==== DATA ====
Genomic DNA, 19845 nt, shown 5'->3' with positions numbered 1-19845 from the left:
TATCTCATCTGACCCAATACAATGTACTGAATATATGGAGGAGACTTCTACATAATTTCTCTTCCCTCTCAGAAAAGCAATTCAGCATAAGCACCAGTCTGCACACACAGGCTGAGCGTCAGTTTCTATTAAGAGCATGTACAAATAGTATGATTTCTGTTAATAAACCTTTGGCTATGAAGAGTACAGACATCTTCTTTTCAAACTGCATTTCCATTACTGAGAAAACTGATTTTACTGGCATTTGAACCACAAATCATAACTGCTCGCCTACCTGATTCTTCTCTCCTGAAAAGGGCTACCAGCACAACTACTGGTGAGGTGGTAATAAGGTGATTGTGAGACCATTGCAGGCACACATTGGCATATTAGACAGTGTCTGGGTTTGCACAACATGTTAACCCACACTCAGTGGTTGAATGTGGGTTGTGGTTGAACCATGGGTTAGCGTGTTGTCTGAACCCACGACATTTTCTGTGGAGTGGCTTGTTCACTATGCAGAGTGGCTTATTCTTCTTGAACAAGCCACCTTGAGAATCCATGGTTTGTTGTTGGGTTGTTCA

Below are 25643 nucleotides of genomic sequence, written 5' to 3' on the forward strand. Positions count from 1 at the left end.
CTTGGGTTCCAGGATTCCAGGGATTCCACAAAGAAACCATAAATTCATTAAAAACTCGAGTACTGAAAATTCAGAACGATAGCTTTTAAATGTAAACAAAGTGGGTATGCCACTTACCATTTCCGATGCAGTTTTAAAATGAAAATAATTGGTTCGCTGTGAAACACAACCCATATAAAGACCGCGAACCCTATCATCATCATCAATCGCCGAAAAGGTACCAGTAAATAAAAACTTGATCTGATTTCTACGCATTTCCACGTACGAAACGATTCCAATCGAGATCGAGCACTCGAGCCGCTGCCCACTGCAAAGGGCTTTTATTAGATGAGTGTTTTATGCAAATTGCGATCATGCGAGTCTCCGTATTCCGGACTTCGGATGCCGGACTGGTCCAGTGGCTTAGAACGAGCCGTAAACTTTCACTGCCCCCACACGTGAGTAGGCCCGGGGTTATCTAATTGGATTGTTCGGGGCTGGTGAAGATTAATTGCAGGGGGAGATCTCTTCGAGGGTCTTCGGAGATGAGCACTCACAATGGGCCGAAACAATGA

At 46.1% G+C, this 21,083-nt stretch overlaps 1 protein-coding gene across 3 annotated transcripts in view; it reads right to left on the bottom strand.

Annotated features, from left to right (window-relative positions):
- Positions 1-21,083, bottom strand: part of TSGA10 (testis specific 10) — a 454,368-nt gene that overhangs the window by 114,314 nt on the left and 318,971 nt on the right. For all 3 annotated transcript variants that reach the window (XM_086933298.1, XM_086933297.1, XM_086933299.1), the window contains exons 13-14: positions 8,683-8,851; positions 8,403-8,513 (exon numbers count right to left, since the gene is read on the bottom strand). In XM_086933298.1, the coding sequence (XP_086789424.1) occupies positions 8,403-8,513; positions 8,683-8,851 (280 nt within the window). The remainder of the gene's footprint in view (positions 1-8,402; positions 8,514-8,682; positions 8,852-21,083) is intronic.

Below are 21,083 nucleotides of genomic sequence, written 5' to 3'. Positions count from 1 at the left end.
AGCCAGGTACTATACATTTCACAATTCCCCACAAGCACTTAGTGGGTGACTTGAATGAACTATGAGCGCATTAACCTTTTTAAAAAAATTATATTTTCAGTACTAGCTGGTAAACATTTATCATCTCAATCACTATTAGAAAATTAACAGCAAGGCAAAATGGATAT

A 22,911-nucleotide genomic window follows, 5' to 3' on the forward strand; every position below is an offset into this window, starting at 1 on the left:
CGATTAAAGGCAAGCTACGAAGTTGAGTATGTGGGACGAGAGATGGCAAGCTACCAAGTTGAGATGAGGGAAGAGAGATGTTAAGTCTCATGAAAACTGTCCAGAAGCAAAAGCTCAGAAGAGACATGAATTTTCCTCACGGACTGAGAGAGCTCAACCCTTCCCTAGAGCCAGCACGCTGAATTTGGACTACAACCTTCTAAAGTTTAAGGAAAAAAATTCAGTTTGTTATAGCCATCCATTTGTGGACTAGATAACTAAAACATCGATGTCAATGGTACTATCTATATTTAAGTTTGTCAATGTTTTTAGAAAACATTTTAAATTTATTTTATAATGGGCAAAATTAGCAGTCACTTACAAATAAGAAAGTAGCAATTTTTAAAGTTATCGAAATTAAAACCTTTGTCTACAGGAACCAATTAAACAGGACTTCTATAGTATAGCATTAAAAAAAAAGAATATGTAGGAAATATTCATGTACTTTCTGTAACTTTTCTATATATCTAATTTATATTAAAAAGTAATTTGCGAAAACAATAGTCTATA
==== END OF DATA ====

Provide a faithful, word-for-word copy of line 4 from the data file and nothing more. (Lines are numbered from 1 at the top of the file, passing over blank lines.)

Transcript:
CTTGGGTTCCAGGATTCCAGGGATTCCACAAAGAAACCATAAATTCATTAAAAACTCGAGTACTGAAAATTCAGAACGATAGCTTTTAAATGTAAACAAAGTGGGTATGCCACTTACCATTTCCGATGCAGTTTTAAAATGAAAATAATTGGTTCGCTGTGAAACACAACCCATATAAAGACCGCGAACCCTATCATCATCATCAATCGCCGAAAAGGTACCAGTAAATAAAAACTTGATCTGATTTCTACGCATTTCCACGTACGAAACGATTCCAATCGAGATCGAGCACTCGAGCCGCTGCCCACTGCAAAGGGCTTTTATTAGATGAGTGTTTTATGCAAATTGCGATCATGCGAGTCTCCGTATTCCGGACTTCGGATGCCGGACTGGTCCAGTGGCTTAGAACGAGCCGTAAACTTTCACTGCCCCCACACGTGAGTAGGCCCGGGGTTATCTAATTGGATTGTTCGGGGCTGGTGAAGATTAATTGCAGGGGGAGATCTCTTCGAGGGTCTTCGGAGATGAGCACTCACAATGGGCCGAAACAATGA